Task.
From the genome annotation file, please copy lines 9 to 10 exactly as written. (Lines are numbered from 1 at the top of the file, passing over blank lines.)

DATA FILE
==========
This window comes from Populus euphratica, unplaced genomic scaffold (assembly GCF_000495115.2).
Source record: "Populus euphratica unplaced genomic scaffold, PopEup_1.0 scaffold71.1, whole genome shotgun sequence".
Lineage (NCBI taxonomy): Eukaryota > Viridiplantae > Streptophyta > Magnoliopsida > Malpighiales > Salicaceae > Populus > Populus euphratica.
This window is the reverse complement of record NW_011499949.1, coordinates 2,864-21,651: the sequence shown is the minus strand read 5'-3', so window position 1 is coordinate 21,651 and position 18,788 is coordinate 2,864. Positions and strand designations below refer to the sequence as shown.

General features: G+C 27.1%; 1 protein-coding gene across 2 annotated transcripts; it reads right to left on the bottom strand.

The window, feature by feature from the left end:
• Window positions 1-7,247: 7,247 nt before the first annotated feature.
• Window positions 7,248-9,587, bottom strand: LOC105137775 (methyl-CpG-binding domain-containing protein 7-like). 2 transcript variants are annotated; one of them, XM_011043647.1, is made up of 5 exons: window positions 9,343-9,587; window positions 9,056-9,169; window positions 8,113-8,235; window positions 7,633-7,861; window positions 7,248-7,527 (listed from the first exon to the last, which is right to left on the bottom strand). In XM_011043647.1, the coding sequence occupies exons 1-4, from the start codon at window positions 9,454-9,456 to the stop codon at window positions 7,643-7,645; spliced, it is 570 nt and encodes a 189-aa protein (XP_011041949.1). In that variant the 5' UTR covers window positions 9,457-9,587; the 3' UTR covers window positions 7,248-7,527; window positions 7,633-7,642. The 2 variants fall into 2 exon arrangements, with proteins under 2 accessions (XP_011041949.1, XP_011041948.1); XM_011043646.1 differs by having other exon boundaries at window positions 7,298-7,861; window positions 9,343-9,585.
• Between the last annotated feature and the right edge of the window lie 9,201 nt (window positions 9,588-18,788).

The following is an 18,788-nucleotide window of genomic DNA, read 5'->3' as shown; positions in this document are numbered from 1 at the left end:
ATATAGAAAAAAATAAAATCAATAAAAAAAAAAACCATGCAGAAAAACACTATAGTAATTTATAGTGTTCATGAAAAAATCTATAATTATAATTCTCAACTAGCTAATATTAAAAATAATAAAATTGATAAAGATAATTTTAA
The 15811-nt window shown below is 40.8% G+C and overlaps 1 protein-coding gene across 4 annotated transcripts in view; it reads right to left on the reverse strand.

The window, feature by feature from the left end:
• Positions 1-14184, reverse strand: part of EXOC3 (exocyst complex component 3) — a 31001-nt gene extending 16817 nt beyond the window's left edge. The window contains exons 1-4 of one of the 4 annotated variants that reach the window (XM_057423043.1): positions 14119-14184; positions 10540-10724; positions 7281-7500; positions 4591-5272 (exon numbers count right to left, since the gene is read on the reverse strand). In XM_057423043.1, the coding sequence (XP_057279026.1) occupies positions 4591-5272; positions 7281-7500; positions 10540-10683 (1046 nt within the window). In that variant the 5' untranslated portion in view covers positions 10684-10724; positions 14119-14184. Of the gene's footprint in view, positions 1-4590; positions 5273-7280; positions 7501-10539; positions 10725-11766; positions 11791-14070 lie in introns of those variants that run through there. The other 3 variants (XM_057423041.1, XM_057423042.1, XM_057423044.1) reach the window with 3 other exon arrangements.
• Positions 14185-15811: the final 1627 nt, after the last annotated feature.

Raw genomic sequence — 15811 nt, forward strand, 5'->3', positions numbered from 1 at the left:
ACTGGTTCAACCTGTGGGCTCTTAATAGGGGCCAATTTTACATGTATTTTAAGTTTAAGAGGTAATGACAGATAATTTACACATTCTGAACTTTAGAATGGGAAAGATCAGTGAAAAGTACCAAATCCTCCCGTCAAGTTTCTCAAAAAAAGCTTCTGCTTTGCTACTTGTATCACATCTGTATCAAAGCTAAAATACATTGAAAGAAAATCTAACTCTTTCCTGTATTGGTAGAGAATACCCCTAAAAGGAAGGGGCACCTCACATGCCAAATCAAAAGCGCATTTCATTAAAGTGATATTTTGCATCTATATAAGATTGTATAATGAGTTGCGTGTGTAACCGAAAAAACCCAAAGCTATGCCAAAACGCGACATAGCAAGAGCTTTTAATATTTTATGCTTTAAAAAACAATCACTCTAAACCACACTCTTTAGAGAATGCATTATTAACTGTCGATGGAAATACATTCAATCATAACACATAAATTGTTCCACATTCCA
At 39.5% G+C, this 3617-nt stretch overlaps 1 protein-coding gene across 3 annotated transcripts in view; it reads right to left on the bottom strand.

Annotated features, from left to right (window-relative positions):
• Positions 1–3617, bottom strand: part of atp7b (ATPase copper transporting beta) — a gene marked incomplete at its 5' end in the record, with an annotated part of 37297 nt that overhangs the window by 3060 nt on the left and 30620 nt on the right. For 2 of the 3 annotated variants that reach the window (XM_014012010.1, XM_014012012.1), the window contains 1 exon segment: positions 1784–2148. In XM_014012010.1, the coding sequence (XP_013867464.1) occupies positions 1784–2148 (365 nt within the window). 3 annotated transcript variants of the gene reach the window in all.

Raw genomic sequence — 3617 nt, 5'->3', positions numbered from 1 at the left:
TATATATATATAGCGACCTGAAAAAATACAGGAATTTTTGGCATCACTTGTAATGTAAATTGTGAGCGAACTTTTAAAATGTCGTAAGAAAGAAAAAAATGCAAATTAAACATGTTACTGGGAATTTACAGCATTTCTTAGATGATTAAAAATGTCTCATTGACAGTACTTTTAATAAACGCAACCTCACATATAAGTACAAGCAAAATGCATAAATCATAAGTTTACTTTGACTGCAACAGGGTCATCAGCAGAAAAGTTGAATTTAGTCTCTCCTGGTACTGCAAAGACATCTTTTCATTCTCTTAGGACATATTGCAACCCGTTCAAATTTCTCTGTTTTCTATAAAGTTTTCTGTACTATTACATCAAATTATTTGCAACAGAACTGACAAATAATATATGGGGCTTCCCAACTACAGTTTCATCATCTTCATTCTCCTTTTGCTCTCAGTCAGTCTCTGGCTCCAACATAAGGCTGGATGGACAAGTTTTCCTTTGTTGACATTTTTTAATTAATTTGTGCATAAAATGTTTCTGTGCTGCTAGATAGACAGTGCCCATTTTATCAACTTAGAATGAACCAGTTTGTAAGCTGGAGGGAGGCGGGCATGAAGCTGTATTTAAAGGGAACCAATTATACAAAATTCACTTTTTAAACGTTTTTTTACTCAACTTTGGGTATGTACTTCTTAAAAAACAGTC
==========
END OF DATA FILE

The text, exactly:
• Between the last annotated feature and the right edge of the window lie 9,201 nt (window positions 9,588-18,788).

The following is an 18,788-nucleotide window of genomic DNA, read 5'->3' as shown; positions in this document are numbered from 1 at the left end: